Noticed? Well, yes, Bart, now that you mention it. Conner opened with a full twisting double-back that blended somehow into a painfully perfect handstand, then stirred in soaring leaps and gainers and, somewhere in there, a high front somersault in which he landed cleanly balanced on one leg and one knee in a madcap sort of will-you-marry-me? pose. It had been a stunning show. And while the jiving and high-fiving was still going on among the U.S. gymnasts, the judges gave it a 9.90. The playbacks will show that it wasn't high enough by .10, but what do the judges know?
On the next rotation, Tong Fei and Li both banged out 10s on the rings, while the Americans posted mid-to-high nines on the pommel horse, and the U.S. lead over China had diminished to 1.3. The inexorable nibbling had begun. The Chinese remained cool and the Americans grew more hyper by the moment. But they hung in there: When Lou Yun served up a 10 on the vault, Gaylord volleyed with his own 10 on the rings, featuring a double full-twisting back somersault in which he landed with both feet drilled into the mat. On the parallel bars, Hartung, Tim Daggett and Vidmar scored 9.90s, and Conner hit a 10. And up came the final round, with the U.S. on the horizontal bar and China on the floor and the American lead now just .6. Oh, that's not scary enough for you? Then how about this: One of the judges on the bar was a Chinese, one Enchun Lu.
Enter the Gaylord II. This is an aerial maneuver that's Gaylord's alone. No other gymnast attempts it: a flyaway back flip with half-twist, recatching the bar with an impossible undergrip. All of this takes place in the air above the bar. It's so terrific it seems a shame there's only one tiny problem with it: Gaylord doesn't always hit it. Say about, oh, 60-40. And when you miss this one, you're in mucho trouble. Sometimes Gaylord plummets out of the heavens like a flaming Spad, as he did at the Olympic trials in June, when he lay half-stunned on the mat and came up with a 9.35.
Still, Gaylord knew his team needed points. The first man up, Scott Johnson, had scored a dismal 9.50 in what everybody figured was the start of the Great Chinese Judging Revenge. Abie Grossfeld, the U.S. men's coach, also knew; he'd asked an aide to run to the officials' table and peek at the point totals. This was the situation: "If Mitch plays it safe," Grossfeld said later, "he's good for maybe a 9.8, right? And we needed that. There's no way I should've let him go for the move." But now listen to Gaylord: "I sensed it was very close, and we needed a score. And then I looked at Abie. And Abie looked away. And I said aw-riiiiggght!"
Gaylord hit it; of course he did. For one flickering moment he was lost from view as he twisted in the lights. Then he came winging back down, and while everybody did an Oh, my God! he somehow stretched far beyond his 5'8½" to grab the bar in time. He drew a 9.95, and spurred by that success, the last three men poured it on: Conner a 9.90, Daggett a 10 and Vidmar a 9.95. And that, Olympic fans, was that.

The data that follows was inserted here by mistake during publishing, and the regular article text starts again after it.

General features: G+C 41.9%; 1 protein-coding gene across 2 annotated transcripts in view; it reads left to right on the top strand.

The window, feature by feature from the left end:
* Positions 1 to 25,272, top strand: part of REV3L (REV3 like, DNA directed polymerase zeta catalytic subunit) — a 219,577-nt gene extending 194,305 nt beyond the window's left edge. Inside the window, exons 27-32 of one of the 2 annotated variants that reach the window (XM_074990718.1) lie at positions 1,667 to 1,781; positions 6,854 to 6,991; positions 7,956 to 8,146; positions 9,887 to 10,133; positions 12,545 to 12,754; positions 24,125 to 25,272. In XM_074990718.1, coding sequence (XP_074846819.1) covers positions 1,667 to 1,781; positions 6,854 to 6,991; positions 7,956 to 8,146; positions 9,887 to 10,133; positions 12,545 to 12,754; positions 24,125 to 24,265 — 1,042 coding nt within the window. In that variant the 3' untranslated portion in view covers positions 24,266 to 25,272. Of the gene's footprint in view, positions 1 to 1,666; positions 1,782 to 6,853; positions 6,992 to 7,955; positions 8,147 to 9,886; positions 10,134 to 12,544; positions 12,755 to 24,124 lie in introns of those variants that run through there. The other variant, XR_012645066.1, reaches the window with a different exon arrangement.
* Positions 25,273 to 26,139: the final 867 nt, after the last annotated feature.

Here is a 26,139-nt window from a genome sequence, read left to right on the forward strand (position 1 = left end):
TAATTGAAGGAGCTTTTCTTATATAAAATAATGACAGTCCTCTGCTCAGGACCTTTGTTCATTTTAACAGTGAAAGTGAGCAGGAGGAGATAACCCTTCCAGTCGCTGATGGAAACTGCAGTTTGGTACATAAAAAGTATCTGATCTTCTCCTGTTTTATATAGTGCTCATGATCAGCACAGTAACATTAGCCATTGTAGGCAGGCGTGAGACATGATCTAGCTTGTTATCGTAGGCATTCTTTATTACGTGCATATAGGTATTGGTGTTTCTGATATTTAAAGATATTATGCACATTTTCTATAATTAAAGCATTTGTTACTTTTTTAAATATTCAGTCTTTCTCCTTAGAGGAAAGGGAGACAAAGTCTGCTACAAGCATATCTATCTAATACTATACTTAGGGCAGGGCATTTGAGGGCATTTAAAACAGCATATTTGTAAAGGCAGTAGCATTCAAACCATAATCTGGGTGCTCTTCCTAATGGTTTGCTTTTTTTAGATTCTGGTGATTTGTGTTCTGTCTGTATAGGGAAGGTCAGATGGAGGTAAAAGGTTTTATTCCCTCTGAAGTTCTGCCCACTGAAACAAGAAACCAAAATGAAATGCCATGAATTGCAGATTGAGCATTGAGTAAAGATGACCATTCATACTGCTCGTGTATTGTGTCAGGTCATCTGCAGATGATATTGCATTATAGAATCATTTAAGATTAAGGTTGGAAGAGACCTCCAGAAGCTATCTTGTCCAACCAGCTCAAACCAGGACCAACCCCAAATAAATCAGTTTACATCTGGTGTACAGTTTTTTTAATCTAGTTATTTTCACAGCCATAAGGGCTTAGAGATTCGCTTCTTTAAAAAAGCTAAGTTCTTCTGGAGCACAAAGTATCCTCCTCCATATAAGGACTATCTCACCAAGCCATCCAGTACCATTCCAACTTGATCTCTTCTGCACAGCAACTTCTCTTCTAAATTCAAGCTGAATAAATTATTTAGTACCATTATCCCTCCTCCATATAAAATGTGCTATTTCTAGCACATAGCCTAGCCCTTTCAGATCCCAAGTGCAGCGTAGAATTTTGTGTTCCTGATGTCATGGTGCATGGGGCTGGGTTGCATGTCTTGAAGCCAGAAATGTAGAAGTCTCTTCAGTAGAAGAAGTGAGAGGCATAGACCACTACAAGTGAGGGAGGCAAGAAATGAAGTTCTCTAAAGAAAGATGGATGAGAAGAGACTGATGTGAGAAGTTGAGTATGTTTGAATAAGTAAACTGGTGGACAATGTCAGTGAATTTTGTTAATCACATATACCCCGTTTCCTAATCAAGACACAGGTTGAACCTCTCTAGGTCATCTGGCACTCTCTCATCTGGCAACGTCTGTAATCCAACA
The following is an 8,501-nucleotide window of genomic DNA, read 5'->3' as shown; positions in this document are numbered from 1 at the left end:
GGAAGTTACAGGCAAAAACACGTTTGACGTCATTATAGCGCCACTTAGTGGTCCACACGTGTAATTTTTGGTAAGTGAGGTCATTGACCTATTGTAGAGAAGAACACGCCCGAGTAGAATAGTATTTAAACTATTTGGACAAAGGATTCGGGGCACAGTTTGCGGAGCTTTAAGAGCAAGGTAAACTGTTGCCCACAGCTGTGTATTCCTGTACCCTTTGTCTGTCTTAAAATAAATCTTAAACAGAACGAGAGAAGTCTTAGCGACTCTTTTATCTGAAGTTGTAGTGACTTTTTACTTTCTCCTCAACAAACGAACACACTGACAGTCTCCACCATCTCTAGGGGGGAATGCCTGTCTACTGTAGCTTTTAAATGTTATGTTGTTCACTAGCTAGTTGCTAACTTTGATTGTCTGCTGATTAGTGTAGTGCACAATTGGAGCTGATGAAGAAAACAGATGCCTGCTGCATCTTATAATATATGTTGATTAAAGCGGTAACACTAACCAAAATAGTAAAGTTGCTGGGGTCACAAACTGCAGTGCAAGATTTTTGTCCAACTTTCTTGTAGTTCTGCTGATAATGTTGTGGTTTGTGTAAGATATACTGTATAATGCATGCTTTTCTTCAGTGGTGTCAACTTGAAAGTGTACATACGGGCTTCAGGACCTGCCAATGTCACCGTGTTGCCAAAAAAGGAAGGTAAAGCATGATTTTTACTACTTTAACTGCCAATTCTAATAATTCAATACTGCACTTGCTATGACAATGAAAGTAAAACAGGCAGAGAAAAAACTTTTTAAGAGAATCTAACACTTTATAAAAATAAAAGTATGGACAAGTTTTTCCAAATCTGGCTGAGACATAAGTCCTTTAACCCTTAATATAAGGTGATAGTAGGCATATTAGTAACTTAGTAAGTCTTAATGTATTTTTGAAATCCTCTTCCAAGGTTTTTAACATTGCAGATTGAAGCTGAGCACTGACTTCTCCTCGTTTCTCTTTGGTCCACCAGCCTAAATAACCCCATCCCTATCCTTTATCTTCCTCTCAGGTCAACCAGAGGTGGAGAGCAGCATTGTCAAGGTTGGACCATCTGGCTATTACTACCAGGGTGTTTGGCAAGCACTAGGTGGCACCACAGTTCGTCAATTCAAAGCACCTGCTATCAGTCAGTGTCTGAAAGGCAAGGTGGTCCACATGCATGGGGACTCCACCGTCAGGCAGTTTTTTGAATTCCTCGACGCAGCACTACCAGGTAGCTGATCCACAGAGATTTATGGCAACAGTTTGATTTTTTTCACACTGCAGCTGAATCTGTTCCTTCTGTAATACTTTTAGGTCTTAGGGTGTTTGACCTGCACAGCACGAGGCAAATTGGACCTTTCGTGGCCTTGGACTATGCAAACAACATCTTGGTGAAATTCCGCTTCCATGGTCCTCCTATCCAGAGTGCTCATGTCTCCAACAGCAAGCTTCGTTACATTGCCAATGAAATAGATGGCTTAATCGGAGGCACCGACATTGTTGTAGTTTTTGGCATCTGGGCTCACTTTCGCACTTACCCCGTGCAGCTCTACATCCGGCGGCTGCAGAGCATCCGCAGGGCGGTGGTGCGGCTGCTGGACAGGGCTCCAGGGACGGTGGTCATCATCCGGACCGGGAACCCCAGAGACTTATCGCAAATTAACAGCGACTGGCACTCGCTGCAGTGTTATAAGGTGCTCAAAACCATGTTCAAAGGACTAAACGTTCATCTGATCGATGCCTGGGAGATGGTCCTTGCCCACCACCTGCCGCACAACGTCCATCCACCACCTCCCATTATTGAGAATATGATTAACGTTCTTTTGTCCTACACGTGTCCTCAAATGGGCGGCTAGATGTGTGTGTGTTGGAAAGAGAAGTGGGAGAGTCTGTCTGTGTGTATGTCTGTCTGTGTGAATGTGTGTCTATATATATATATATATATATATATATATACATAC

That was also the night the U.S. women's team stayed up until all hours at USC's Olympic Village to congratulate the men, waiting like patient housewives for their carousing hubbies to come home from the smoker at the Elks. But the men didn't come home, naturally, at least not until long after the girls had been shooed off to bed. "I'm a Mormon," Vidmar had said earlier, "so I can't celebrate as hard as the rest of the guys."
"Well, yeah," said Conner, "but he's married."
By this time in the Games there was no reason to believe anybody would win anything in a runaway. Vidmar's various heroics in team play had put him in the lead for the men's individual all-around, but not by much: 59.275 to Li's 59.225, with Gushiken lurking in fifth spot, behind Conner and Tong. And, sure enough, after the second rotation, Li and Vidmar were tied at 79.05. One more round and they were still locked—but Gushiken, with a mighty 10 on the vault, had edged into third. And in the fifth round, after a helicopter-style full layout dismount from the high bar for a 9.95, Gushiken had the leaders in his sights. "I knew if I took each event very carefully," he said, "I would win." A thoughtful pause. "And if there is such a thing as a God in this world"—Gushiken shrugged doubtfully—"I must thank him."
It came down to Gushiken, Vidmar and Li, in that order, and a handful of statistics: Gushiken 108.8 points and Vidmar and Li tied for second with 108.775. Vidmar and Li led by .025. Vidmar needed a 9.95, nothing less, on the parallel bars. He also needed a 9.9 from Gushiken on the floor, nothing more. As it turned out, they each got a 9.90. And then the two of them met off to one side while waves of noise washed over them. Historic conversation: "Are you finished?" said Vidmar. "Finished," said Gushiken.
"Congratulations," said Vidmar. The final count was Gushiken 118.700, Vidmar 118.675, with 118.575 for Li.